Zimbabwe News

Zim Parliament considers policy reform to commercialise government hospitals

Parliamentarians are considering advocating for laws that would permit the commercialization of services at Zimbabwe’s public hospitals.

Addressing journalists following a visit to Parirenyatwa Group of Hospitals, which is the country’s largest referral centre, Daniel Molokele, chairperson of the parliamentary Health Portfolio Committee, said (via NewZimbabwe.com):

As a portfolio committee it is our responsibility to start to make sure that this changes.

Our responsibility is to make sure that access to health services especially for cancerous diseases must not be a preserve for a few Zimbabweans, it must be for every Zimbabwean and as things stand we hear that a lot of people are dying because emphasis is on money.

We think the real problem is not money, but rather the legal and policy framework around administration of these healthcare services.

What we need to see is institutions such as Parirenyatwa, and Mpilo, getting more autonomy in terms of ability to provide services at a fee.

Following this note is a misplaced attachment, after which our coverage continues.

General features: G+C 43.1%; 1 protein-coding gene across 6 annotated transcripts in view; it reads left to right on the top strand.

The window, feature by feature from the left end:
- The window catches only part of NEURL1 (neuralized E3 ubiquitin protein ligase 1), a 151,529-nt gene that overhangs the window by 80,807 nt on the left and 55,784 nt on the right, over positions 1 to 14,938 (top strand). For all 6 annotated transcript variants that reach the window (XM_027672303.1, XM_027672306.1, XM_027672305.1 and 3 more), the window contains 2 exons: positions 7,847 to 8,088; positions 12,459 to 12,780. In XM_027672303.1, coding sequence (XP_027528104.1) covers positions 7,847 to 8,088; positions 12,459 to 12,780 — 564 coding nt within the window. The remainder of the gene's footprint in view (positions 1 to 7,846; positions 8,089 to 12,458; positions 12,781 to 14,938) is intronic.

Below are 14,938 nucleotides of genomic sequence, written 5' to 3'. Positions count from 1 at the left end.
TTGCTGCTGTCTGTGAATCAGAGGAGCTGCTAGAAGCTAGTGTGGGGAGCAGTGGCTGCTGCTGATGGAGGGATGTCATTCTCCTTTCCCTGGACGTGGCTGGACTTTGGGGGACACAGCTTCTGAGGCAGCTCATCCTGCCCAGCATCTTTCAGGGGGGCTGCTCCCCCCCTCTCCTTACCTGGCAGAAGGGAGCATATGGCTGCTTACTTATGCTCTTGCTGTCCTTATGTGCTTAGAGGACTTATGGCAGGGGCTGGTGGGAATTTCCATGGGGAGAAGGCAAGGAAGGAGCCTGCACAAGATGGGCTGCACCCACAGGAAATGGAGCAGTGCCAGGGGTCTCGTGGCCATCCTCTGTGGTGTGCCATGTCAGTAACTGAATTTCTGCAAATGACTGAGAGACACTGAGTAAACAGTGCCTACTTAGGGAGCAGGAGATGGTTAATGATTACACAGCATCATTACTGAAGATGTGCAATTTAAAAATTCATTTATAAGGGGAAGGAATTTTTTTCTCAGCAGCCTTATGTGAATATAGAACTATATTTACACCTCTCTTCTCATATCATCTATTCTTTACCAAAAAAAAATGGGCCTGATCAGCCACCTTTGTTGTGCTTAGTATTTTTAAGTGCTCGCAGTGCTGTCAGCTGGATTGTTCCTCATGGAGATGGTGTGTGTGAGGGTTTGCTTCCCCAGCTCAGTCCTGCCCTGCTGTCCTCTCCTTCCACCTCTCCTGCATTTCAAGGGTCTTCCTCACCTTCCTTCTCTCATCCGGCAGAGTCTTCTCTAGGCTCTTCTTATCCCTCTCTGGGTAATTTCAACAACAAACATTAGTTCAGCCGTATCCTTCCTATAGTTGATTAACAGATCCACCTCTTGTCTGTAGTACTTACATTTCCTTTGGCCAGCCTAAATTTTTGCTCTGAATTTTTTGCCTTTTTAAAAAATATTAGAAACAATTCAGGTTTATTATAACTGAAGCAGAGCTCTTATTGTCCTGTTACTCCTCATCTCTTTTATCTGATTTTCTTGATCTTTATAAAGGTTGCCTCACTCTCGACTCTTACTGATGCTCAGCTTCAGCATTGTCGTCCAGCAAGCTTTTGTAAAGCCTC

The parliamentary committee toured the cancer treatment units at Parirenyatwa and Mpilo Central Hospital where critical machines have broken down.

Molokele, who is the CCC Member of Parliament for the Hwange constituency, said:

So, I think the era of Parirenyatwa waiting for someone to pay for the repairs or the maintenance of these machines has to come to an end, they must have the ability to pay for themselves and that is the direction we are going to push for.

We are going to push for policy and legal framework so that those people going to India and South Africa or the private sector for healthcare services actually access them here, what we call commercialisation, and then Parirenyatwa will use the profits to fund the public front of it so that more people can access the service.

Government-run public health facilities include six central hospitals, eight provincial hospitals, and 63 district-level hospitals, with the rest being rural hospitals.

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